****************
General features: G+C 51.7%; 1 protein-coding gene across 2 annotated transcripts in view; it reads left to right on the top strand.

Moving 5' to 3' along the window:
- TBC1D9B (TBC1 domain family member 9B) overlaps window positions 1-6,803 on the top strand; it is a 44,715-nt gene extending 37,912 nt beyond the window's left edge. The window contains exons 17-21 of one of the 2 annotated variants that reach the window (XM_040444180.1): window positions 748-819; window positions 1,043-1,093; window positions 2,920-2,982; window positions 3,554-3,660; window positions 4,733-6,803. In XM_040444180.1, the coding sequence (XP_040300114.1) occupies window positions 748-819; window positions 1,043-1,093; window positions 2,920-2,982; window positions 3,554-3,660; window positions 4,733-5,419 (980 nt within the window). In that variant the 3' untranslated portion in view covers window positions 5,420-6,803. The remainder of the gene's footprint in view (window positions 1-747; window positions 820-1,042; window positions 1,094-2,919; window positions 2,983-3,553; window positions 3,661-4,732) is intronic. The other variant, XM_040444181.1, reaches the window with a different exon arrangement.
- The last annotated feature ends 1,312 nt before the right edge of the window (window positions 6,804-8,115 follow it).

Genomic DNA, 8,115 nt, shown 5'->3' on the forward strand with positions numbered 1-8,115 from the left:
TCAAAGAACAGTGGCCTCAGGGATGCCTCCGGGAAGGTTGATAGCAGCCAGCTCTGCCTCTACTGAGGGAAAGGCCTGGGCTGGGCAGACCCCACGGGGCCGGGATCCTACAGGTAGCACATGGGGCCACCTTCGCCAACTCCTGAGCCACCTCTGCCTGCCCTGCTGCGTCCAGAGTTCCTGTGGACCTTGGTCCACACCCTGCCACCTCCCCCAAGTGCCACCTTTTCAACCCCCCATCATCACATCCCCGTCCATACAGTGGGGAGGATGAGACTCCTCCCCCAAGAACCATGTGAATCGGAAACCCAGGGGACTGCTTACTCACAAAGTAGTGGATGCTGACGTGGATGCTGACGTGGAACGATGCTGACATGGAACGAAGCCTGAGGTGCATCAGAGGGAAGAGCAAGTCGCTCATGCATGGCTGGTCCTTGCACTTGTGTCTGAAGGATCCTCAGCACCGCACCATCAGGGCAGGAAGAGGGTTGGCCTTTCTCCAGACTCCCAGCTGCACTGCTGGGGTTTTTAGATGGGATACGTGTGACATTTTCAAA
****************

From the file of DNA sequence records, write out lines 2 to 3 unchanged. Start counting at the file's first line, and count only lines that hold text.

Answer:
Moving 5' to 3' along the window:
- TBC1D9B (TBC1 domain family member 9B) overlaps window positions 1-6,803 on the top strand; it is a 44,715-nt gene extending 37,912 nt beyond the window's left edge. The window contains exons 17-21 of one of the 2 annotated variants that reach the window (XM_040444180.1): window positions 748-819; window positions 1,043-1,093; window positions 2,920-2,982; window positions 3,554-3,660; window positions 4,733-6,803. In XM_040444180.1, the coding sequence (XP_040300114.1) occupies window positions 748-819; window positions 1,043-1,093; window positions 2,920-2,982; window positions 3,554-3,660; window positions 4,733-5,419 (980 nt within the window). In that variant the 3' untranslated portion in view covers window positions 5,420-6,803. The remainder of the gene's footprint in view (window positions 1-747; window positions 820-1,042; window positions 1,094-2,919; window positions 2,983-3,553; window positions 3,661-4,732) is intronic. The other variant, XM_040444181.1, reaches the window with a different exon arrangement.